Thu 24-02-2022 07:44 AM
ABU DHABI, 24th February, 2022 (WAM) -- A UAE newspaper has said that the past few days have been a joy for archaeologists in the Middle East, after a spate of diverse and significant discoveries that will shape, and in parts redefine, our understanding of the region's history.
In an editorial on Thursday, The National said, "Academics will be taking note, but so should everyone else. After all, a particular gift of archaeology is that it teaches us about more than the lives of kings, queens and generals. It sheds light as much on the lives of history's ordinary people as it does history’s greats."
The paper continued, "Residents of Gaza can now see early excavations on a Roman cemetery that was uncovered last week. The team who did so expect to find 80 graves. It is described as the area's most important archaeological discovery in a decade. Such a setting would have been visited by dignitaries and everyday Roman citizens alike.
"Gaza's ruins already include Mongol, Alexandrian and Islamic heritage. Statues and royal documents might tell us about leaders, but an ever-expanding archaeological portfolio emphasises the role that the Mediterranean and its coastal cities, as well as the day-to-day merchants, scholars and travellers that lived in them, have had on human development.
"In Oman, researchers have just learnt more about life 5,000 years ago at the UNESCO World Heritage sites of Bat, Al Khutm and Al Ayn. Recently unearthed ovens, seeds and other everyday items from Iran and India are helping create a picture of the workings of the earliest settlements in the Gulf, and the regional interconnectedness of their economies. Archaeologists are particularly interested in what such sophisticated settlements so far inland mean for the story of the area's development. Clearly, mountains have something to tell archaeologists, not just coasts.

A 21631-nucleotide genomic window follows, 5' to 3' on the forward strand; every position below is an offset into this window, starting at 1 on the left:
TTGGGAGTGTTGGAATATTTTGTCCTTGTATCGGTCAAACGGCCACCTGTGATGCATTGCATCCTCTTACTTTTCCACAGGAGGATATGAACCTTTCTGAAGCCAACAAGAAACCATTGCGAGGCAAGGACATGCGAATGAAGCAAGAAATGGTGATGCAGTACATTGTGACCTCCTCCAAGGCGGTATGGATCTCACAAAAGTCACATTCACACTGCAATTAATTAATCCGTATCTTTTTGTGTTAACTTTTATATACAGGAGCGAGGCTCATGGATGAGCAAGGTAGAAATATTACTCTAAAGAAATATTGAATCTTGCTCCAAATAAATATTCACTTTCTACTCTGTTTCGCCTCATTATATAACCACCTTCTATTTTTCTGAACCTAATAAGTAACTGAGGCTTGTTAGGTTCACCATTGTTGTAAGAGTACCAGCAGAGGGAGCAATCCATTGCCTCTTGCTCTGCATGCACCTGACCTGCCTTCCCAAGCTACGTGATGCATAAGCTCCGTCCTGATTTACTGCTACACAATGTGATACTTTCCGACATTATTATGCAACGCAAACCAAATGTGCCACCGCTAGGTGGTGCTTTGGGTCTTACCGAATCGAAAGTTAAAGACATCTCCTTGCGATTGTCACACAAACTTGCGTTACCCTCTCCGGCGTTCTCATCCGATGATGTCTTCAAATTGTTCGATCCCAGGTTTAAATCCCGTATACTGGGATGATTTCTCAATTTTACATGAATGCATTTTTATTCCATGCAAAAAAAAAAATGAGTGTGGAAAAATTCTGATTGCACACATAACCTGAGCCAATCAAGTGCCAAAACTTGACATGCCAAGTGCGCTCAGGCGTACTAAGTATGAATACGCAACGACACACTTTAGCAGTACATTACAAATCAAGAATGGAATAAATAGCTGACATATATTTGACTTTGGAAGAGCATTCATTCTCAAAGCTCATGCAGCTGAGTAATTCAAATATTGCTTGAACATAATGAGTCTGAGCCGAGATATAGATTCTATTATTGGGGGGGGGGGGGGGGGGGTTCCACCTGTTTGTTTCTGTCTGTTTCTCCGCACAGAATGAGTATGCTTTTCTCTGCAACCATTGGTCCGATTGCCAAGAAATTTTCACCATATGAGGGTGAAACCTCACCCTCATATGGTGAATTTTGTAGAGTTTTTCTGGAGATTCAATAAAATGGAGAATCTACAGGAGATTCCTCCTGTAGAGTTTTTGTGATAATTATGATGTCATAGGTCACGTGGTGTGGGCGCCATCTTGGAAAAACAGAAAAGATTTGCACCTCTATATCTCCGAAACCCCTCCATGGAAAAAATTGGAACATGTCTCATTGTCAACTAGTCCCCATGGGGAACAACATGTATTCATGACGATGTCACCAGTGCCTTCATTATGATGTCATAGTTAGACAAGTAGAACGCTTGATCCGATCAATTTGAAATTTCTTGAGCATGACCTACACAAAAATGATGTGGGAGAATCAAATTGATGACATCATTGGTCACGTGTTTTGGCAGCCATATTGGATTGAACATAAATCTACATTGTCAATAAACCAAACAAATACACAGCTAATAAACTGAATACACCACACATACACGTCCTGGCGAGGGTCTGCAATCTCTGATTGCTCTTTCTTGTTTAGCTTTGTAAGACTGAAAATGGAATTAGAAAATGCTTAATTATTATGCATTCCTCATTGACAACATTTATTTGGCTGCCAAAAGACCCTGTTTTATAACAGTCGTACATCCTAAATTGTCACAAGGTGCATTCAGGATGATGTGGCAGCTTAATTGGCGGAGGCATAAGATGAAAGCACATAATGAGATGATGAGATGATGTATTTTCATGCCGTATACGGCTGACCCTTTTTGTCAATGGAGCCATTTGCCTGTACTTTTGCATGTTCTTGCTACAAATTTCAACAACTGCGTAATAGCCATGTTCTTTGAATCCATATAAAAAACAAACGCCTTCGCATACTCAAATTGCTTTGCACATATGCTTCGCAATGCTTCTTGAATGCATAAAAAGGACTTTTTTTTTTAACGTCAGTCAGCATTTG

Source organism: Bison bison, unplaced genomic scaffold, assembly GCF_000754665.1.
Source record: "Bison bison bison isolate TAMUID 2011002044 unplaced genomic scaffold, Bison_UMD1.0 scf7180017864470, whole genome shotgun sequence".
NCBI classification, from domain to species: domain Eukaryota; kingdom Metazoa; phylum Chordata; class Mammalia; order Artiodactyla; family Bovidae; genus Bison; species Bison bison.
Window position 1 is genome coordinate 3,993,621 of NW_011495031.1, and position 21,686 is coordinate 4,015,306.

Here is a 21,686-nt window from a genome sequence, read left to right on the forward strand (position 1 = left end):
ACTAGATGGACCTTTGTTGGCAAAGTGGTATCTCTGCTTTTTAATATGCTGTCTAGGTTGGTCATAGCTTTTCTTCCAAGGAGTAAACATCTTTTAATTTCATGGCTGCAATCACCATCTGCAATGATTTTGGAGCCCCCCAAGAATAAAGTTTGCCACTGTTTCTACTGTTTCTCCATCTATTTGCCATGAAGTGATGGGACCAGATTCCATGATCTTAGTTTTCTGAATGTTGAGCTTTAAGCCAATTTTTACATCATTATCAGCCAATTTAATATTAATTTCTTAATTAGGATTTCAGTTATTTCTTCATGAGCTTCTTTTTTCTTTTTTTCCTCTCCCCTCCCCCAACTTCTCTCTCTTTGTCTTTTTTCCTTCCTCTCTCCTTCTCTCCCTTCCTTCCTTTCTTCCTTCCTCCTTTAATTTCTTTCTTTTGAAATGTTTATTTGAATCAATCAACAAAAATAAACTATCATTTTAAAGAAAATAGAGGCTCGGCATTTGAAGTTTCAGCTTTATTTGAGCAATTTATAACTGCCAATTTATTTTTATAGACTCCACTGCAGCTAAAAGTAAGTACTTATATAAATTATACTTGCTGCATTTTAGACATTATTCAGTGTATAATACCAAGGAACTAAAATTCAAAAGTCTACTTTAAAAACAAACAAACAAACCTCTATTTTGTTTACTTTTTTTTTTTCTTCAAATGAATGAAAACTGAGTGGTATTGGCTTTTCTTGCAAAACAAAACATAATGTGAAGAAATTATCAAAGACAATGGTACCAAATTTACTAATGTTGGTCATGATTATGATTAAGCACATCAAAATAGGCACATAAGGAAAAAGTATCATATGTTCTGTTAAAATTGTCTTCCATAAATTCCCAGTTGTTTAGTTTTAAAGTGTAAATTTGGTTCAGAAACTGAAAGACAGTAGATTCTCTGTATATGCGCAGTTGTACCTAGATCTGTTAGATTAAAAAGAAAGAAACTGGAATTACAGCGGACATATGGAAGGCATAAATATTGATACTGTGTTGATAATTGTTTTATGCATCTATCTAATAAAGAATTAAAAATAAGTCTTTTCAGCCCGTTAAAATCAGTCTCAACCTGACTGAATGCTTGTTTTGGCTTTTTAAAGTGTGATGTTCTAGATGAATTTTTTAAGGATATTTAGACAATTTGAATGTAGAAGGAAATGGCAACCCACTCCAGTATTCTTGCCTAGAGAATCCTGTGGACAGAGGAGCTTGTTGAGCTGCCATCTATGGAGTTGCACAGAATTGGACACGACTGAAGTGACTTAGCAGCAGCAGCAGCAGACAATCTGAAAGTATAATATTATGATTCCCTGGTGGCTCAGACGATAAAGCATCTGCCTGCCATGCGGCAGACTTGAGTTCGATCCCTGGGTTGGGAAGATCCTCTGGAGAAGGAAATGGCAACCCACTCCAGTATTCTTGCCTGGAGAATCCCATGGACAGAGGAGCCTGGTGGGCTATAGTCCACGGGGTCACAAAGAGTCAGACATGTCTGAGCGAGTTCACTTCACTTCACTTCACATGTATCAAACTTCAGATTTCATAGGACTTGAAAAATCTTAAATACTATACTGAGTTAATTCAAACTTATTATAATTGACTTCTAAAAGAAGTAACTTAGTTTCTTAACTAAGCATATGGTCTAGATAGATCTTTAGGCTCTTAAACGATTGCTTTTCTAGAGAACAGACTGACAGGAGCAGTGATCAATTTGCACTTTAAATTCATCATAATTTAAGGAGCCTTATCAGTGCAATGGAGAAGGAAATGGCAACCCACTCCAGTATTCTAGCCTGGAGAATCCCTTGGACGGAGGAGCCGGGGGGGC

"In Jordan, archaeologists are even discovering more about the lives one of history's most voiceless communities: children. Toys from 9,000 years ago, alongside art and vast hunting traps that are described by archaeologist Wael Abu Aziza as 'the oldest huge human structures known to date', show that the bonds and priorities of families and communities are little different from today's.
"Historians of the Emirates have gained much from the past few weeks, too. Experts from Abu Dhabi’s Department of Culture and Tourism have unearthed evidence of the first known buildings in the Emirates, dating back more than 8,500 years, on the island of Ghagha, evidence that neolithic communities existed in the area more than 500 years than was previously thought.
"Another discovery was made in Umm Al Quwain. Work on the previously unexplored Al Sinniyah Island has uncovered the existence of two coastal settlements, the oldest of which is believed to be from the 13th or 14th century. This pushes back understanding of the emirate's history by at least 500 years. Up until now, UAQ was thought to have grown up around a fort established in 1768.
"In just a few weeks, the region has been able to learn about aspects of its life that have been kept hidden often for thousands of years. In a week where the UAE is celebrating the opening of the Museum of the Future, it is a brilliantly timed moment to appreciate in parallel the work of those who look into the past. After all, the work of futurists and archaeologists are fundamentally similar: probing the unknown ends of the human experience to enrich lives in the present," concluded the Abu Dhabi-based daily.